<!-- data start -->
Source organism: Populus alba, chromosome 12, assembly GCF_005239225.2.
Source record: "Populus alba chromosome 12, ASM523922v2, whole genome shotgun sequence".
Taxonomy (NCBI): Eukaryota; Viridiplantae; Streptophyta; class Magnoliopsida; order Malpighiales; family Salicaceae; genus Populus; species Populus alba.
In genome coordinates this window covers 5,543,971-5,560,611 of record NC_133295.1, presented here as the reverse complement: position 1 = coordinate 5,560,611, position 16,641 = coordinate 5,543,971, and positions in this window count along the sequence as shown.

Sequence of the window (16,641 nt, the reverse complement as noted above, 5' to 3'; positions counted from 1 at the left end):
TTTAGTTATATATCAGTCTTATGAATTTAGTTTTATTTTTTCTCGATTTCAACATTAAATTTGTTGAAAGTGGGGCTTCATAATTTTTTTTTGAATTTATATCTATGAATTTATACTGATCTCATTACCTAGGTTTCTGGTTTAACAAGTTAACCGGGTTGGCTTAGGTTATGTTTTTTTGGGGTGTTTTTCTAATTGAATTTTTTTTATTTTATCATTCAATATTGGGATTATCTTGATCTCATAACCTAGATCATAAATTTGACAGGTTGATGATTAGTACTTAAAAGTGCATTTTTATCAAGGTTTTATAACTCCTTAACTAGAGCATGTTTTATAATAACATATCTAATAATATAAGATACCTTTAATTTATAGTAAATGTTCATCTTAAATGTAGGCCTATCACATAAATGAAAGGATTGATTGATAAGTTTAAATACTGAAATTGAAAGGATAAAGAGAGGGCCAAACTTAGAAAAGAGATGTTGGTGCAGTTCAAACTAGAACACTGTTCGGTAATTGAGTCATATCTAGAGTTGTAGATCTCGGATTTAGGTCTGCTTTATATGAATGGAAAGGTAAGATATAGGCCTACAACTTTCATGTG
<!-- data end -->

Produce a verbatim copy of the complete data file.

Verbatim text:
Source organism: Populus alba, chromosome 12, assembly GCF_005239225.2.
Source record: "Populus alba chromosome 12, ASM523922v2, whole genome shotgun sequence".
Taxonomy (NCBI): Eukaryota; Viridiplantae; Streptophyta; class Magnoliopsida; order Malpighiales; family Salicaceae; genus Populus; species Populus alba.
In genome coordinates this window covers 5,543,971-5,560,611 of record NC_133295.1, presented here as the reverse complement: position 1 = coordinate 5,560,611, position 16,641 = coordinate 5,543,971, and positions in this window count along the sequence as shown.

Sequence of the window (16,641 nt, the reverse complement as noted above, 5' to 3'; positions counted from 1 at the left end):
TTTAGTTATATATCAGTCTTATGAATTTAGTTTTATTTTTTCTCGATTTCAACATTAAATTTGTTGAAAGTGGGGCTTCATAATTTTTTTTTGAATTTATATCTATGAATTTATACTGATCTCATTACCTAGGTTTCTGGTTTAACAAGTTAACCGGGTTGGCTTAGGTTATGTTTTTTTGGGGTGTTTTTCTAATTGAATTTTTTTTATTTTATCATTCAATATTGGGATTATCTTGATCTCATAACCTAGATCATAAATTTGACAGGTTGATGATTAGTACTTAAAAGTGCATTTTTATCAAGGTTTTATAACTCCTTAACTAGAGCATGTTTTATAATAACATATCTAATAATATAAGATACCTTTAATTTATAGTAAATGTTCATCTTAAATGTAGGCCTATCACATAAATGAAAGGATTGATTGATAAGTTTAAATACTGAAATTGAAAGGATAAAGAGAGGGCCAAACTTAGAAAAGAGATGTTGGTGCAGTTCAAACTAGAACACTGTTCGGTAATTGAGTCATATCTAGAGTTGTAGATCTCGGATTTAGGTCTGCTTTATATGAATGGAAAGGTAAGATATAGGCCTACAACTTTCATGTG